Wednesday, July 5, 2017

Paradise ponders: fireworks and Southern accents edition...

Paradise ponders: fireworks and Southern accents edition...  Last night Debbie and I drove 3 miles north to the town of Hyrum, to watch the fireworks.  Locals had told us that it was the best in the valley – not as big or as slickly produced as the Logan show, but still great and much, much more intimate.

Oh, they were so right!

We arrived at 7 pm, early in the hope of securing a good spot from which to watch.  That we did, and our timing could hardly have been better.  In the photo at right, you can see where we parked (the red circle) and where the fireworks were launched from (the blue rectangle).  We were perched roughly 500 feet from the fireworks' mortars. 

There weren't many people there at first, but within a half hour the soccer field we were parked next to started to fill up.  There were some entertainments along the western edge of the soccer fields: some inflatable slides, a collection of “bubbles” that you could climb inside and then bump into other people with, and (my favorite) a contraption like a giant slingshot.  Smaller children would be loaded into a harness on that slingshot, then pulled back just like you would on a stone in a rubber hand-held slingshot.  Then they'd like the child go, and up into the air they would go – 15 to 20 feet up, then bouncing around after that.  Some of the kids would do somersaults while they were high up.  All of them were clearly having a ball!  Vendors were selling popcorn and LED sticks that made colorful lights everywhere. 

Around 8 pm, we started to see fireworks launched by town residents.  Some of these fireworks were the little ones that we're accustomed to seeing in private hands.  Many of them, though, were much studlier.  There were “bombs” that sounded much bigger than the “cherry bombs” of my youth.  There were roman candles that got up to about 400' high and exploded into displays a couple hundred feet in diameter.  There were dazzling aerial fountains, screamers, whistlers, and so many more.  One of the citizens launching these things was doing so from a point in the street less than 50' from our car.  For the next two hours, until about 10 pm, we had a continuous fireworks show 360° around us!  Neither of us had ever experienced anything like this in our lives.  Some individual sites launched hundreds of fireworks, including the one nearest our car.  As it approached 10 pm, we were telling each other that even if the municipal show was canceled, we'd still be happy with the display.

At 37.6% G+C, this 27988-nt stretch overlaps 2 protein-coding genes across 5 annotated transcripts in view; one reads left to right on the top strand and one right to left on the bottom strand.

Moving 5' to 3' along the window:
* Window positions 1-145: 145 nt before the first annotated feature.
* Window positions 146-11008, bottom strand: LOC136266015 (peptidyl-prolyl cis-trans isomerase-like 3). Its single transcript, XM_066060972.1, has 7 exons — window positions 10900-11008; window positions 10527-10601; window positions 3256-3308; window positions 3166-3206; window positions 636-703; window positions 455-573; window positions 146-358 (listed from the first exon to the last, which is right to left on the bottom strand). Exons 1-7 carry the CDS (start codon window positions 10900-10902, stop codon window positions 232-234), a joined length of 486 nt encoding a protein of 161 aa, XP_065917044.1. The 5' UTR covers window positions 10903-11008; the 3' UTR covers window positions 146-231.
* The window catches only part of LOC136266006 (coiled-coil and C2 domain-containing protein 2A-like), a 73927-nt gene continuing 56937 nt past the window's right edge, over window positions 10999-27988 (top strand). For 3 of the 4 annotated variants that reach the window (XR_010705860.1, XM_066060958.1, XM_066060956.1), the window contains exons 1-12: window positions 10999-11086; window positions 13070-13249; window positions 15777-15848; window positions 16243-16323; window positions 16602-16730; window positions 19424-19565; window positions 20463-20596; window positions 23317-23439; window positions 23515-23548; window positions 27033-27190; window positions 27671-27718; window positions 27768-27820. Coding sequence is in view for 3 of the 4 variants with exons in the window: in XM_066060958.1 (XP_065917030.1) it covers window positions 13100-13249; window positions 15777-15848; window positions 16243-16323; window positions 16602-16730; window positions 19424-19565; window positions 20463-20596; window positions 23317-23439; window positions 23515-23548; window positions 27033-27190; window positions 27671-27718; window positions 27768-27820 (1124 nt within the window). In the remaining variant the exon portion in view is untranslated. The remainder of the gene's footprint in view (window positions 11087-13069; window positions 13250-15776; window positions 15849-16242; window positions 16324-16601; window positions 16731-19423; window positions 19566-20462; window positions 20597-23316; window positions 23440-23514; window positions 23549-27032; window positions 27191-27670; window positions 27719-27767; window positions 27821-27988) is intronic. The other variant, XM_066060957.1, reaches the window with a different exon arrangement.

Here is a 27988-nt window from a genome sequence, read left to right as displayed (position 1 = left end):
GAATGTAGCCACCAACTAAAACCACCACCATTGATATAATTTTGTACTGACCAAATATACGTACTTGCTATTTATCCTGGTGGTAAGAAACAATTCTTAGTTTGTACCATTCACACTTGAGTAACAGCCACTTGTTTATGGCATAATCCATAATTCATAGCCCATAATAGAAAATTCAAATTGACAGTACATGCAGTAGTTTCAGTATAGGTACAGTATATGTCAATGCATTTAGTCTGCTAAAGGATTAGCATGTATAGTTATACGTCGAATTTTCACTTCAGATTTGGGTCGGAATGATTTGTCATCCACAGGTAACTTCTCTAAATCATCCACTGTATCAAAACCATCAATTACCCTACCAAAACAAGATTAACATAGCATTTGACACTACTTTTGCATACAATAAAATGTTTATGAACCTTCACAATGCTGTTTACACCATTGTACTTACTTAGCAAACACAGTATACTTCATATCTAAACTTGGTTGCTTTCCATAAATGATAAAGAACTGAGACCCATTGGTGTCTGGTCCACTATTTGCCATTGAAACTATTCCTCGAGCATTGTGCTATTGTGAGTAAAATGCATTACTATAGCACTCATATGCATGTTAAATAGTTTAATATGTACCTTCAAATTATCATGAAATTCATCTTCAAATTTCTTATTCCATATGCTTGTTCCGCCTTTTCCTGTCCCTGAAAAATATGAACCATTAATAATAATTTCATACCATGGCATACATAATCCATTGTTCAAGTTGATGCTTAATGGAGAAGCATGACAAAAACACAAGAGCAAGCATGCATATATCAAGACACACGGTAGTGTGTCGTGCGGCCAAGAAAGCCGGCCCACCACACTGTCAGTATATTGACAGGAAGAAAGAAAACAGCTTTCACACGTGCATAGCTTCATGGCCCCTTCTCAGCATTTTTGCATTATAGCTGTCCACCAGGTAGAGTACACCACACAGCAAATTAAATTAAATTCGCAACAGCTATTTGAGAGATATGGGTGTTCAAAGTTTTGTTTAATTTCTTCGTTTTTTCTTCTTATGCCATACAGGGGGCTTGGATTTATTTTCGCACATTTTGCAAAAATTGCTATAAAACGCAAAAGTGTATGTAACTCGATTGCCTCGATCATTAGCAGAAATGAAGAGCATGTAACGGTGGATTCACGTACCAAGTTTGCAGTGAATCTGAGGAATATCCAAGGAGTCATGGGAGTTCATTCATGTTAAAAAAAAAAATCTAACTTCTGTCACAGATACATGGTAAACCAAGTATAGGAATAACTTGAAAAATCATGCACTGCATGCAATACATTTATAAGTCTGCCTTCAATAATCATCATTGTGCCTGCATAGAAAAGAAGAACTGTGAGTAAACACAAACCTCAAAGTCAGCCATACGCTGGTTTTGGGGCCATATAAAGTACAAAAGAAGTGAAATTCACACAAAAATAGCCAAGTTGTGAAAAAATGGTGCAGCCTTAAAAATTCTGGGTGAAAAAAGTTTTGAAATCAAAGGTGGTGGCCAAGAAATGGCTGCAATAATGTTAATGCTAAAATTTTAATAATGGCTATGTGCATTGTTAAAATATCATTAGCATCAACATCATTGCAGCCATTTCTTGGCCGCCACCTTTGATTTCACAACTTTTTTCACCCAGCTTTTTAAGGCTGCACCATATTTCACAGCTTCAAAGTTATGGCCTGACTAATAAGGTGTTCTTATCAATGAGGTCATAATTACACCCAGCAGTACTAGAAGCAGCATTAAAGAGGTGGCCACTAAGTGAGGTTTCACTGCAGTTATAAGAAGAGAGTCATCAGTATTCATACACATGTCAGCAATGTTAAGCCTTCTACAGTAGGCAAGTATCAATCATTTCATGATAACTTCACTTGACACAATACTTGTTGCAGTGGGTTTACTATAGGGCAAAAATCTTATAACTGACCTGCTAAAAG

But the show was not canceled.  It started at 10 pm and lasted for 20 minutes, during which time around 500 or 600 glorious fireworks were fired up.  Some of the fireworks were near Gandalf-level; most were merely spectacular.  Our position couldn't have been any better.  We just stood up and leaned against our car, and unless someone happened to walk by there was nobody within 30' or 40' of us.  When the largest fireworks went off, the center was a 45° elevation from us, and they spanned 110° to 120° of the sky.  It's the first fireworks display I've ever seen that I would call immersive – when the big ones went off, it felt like we were in the middle of them.  The grand finale was very grand indeed, with lots of the big booms.  We could feel the shock waves because of our proximity, and the cars and trees around us all shook.  Best fireworks display evah!  You can be certain we'll be back each year...

This morning I had to make a couple of calls to Virginia.  My mom's old house in Troy finally sold, and the closing was on Friday.  I called to get the electrical and propane services out of my name.  In both cases when I called a young woman answered the phone, and spoke to me with a very pronounced southern drawl.  Something about a young woman with that accent is just irresistible.  I stretched out those calls just as long as I plausibly could...  :)